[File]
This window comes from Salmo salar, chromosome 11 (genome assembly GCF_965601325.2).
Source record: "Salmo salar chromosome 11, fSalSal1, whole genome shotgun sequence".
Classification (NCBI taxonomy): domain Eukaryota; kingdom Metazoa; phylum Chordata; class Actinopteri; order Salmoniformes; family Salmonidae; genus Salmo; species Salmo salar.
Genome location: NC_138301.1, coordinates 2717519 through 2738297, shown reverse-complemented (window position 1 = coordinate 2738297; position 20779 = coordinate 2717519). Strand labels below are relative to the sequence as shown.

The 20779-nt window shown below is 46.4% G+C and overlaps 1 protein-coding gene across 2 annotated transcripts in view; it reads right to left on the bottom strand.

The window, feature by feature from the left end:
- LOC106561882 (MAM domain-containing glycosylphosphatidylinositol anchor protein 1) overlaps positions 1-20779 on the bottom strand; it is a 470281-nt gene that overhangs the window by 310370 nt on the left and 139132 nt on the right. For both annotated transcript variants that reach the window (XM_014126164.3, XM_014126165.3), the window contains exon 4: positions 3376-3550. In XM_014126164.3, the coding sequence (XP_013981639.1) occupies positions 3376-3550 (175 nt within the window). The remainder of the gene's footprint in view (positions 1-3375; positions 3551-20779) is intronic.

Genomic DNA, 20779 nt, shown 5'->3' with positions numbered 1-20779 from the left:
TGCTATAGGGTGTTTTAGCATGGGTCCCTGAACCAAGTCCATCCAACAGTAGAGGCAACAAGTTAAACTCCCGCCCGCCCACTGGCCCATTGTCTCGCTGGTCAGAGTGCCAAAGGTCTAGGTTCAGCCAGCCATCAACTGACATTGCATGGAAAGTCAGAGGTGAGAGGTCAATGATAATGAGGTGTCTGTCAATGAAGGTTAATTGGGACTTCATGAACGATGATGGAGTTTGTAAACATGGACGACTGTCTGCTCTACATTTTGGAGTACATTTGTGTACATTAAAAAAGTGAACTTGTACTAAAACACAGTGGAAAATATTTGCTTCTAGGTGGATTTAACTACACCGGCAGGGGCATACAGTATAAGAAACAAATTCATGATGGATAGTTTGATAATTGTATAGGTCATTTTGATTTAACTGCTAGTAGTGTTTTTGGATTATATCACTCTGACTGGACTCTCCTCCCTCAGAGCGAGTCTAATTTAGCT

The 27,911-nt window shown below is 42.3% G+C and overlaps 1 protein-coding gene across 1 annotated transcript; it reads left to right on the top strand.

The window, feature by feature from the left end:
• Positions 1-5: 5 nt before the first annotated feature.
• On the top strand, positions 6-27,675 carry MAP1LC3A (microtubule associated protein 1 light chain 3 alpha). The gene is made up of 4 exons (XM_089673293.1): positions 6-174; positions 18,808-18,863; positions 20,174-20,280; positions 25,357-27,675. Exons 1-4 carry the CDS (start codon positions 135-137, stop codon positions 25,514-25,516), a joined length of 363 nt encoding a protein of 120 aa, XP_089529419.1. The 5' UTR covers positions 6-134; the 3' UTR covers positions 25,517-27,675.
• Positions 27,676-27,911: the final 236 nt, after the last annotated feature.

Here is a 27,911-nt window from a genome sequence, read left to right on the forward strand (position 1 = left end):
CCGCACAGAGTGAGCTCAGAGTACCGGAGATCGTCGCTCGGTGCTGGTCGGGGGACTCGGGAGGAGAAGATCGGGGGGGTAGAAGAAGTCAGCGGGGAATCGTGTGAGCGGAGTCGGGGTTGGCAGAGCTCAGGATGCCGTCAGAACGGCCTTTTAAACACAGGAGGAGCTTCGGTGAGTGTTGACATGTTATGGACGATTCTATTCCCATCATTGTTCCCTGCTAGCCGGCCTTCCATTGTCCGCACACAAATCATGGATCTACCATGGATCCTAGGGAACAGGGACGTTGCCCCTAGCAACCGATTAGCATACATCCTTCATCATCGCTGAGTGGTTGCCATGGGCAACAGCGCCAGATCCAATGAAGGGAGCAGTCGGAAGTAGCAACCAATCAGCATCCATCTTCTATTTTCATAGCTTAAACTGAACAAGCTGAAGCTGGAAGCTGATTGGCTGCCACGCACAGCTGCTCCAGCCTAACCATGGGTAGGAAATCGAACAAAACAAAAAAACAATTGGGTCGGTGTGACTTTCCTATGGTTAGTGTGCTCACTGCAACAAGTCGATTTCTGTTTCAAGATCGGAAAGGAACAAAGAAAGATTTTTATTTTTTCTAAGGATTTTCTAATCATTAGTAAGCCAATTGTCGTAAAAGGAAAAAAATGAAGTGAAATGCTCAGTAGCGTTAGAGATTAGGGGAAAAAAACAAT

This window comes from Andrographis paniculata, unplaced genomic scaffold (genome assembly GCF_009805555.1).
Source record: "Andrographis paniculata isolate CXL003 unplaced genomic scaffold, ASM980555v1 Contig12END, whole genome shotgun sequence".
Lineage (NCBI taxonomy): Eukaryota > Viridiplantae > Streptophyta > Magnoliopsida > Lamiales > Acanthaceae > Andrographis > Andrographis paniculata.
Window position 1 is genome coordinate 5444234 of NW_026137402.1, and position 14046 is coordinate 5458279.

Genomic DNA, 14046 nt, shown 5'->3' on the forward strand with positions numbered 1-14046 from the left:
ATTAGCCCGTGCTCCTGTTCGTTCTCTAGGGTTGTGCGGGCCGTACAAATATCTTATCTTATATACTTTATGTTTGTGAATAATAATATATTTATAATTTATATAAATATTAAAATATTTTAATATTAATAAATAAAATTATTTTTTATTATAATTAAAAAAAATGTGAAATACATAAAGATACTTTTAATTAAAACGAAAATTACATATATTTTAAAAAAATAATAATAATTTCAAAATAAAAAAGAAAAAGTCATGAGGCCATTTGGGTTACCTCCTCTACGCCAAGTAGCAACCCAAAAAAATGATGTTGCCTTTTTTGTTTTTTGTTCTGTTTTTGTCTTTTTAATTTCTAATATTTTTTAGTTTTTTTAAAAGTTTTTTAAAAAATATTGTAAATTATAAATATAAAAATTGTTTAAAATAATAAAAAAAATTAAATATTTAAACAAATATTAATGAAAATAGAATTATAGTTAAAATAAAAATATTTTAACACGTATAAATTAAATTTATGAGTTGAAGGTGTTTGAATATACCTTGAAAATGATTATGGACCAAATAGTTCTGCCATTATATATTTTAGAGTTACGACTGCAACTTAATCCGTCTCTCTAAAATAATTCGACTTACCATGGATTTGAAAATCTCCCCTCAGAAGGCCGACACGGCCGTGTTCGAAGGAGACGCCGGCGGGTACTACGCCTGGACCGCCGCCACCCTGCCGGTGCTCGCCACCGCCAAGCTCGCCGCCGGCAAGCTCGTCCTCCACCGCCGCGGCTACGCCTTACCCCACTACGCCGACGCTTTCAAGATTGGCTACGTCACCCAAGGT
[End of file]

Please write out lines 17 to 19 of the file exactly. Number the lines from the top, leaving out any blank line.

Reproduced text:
This window comes from Andrographis paniculata, unplaced genomic scaffold (genome assembly GCF_009805555.1).
Source record: "Andrographis paniculata isolate CXL003 unplaced genomic scaffold, ASM980555v1 Contig12END, whole genome shotgun sequence".
Lineage (NCBI taxonomy): Eukaryota > Viridiplantae > Streptophyta > Magnoliopsida > Lamiales > Acanthaceae > Andrographis > Andrographis paniculata.